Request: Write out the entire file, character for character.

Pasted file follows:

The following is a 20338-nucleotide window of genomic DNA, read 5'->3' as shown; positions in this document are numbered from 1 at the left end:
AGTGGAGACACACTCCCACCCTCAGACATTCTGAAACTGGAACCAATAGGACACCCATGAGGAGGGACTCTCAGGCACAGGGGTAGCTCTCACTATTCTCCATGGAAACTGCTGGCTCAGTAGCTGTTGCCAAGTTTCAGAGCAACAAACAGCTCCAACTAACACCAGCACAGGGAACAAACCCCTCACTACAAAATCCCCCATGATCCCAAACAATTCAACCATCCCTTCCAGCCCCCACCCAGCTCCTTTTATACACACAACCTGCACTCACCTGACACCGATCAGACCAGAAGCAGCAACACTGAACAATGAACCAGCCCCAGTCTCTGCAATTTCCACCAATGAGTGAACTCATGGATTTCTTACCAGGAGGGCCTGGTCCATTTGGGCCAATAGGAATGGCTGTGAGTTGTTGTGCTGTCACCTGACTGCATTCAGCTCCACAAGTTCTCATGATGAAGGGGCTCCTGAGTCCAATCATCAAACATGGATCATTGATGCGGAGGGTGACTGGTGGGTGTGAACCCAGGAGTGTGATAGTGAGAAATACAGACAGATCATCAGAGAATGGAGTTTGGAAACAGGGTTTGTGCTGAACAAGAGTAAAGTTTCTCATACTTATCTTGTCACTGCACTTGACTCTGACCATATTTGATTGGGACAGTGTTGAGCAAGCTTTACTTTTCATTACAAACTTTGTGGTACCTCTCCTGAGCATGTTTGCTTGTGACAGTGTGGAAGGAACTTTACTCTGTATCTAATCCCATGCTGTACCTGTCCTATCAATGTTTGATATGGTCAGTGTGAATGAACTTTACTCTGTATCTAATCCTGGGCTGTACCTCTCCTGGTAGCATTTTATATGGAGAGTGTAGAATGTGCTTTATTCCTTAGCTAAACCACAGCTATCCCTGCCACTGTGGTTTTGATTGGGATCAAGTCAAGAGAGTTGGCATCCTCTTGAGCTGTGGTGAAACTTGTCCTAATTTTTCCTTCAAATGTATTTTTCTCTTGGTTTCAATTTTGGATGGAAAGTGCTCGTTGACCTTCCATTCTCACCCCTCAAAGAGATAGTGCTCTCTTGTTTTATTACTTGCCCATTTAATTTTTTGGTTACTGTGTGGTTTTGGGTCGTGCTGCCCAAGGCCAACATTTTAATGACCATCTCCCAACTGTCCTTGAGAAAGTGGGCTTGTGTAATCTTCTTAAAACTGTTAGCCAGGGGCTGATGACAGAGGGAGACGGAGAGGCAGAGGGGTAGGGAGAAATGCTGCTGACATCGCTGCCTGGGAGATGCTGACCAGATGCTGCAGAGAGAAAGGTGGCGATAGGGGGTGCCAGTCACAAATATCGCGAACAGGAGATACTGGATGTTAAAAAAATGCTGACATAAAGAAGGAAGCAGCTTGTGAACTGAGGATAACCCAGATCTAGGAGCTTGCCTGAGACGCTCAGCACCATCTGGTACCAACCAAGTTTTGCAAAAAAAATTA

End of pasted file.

The following is a 20338-nucleotide window of genomic DNA, read 5'->3' as shown; positions in this document are numbered from 1 at the left end:
AGTGGAGACACACTCCCACCCTCAGACATTCTGAAACTGGAACCAATAGGACACCCATGAGGAGGGACTCTCAGGCACAGGGGTAGCTCTCACTATTCTCCATGGAAACTGCTGGCTCAGTAGCTGTTGCCAAGTTTCAGAGCAACAAACAGCTCCAACTAACACCAGCACAGGGAACAAACCCCTCACTACAAAATCCCCCATGATCCCAAACAATTCAACCATCCCTTCCAGCCCCCACCCAGCTCCTTTTATACACACAACCTGCACTCACCTGACACCGATCAGACCAGAAGCAGCAACACTGAACAATGAACCAGCCCCAGTCTCTGCAATTTCCACCAATGAGTGAACTCATGGATTTCTTACCAGGAGGGCCTGGTCCATTTGGGCCAATAGGAATGGCTGTGAGTTGTTGTGCTGTCACCTGACTGCATTCAGCTCCACAAGTTCTCATGATGAAGGGGCTCCTGAGTCCAATCATCAAACATGGATCATTGATGCGGAGGGTGACTGGTGGGTGTGAACCCAGGAGTGTGATAGTGAGAAATACAGACAGATCATCAGAGAATGGAGTTTGGAAACAGGGTTTGTGCTGAACAAGAGTAAAGTTTCTCATACTTATCTTGTCACTGCACTTGACTCTGACCATATTTGATTGGGACAGTGTTGAGCAAGCTTTACTTTTCATTACAAACTTTGTGGTACCTCTCCTGAGCATGTTTGCTTGTGACAGTGTGGAAGGAACTTTACTCTGTATCTAATCCCATGCTGTACCTGTCCTATCAATGTTTGATATGGTCAGTGTGAATGAACTTTACTCTGTATCTAATCCTGGGCTGTACCTCTCCTGGTAGCATTTTATATGGAGAGTGTAGAATGTGCTTTATTCCTTAGCTAAACCACAGCTATCCCTGCCACTGTGGTTTTGATTGGGATCAAGTCAAGAGAGTTGGCATCCTCTTGAGCTGTGGTGAAACTTGTCCTAATTTTTCCTTCAAATGTATTTTTCTCTTGGTTTCAATTTTGGATGGAAAGTGCTCGTTGACCTTCCATTCTCACCCCTCAAAGAGATAGTGCTCTCTTGTTTTATTACTTGCCCATTTAATTTTTTGGTTACTGTGTGGTTTTGGGTCGTGCTGCCCAAGGCCAACATTTTAATGACCATCTCCCAACTGTCCTTGAGAAAGTGGGCTTGTGTAATCTTCTTAAAACTGTTAGCCAGGGGCTGATGACAGAGGGAGACGGAGAGGCAGAGGGGTAGGGAGAAATGCTGCTGACATCGCTGCCTGGGAGATGCTGACCAGATGCTGCAGAGAGAAAGGTGGCGATAGGGGGTGCCAGTCACAAATATCGCGAACAGGAGATACTGGATGTTAAAAAAATGCTGACATAAAGAAGGAAGCAGCTTGTGAACTGAGGATAACCCAGATCTAGGAGCTTGCCTGAGACGCTCAGCACCATCTGGTACCAACCAAGTTTTGCAAAAAAAATTA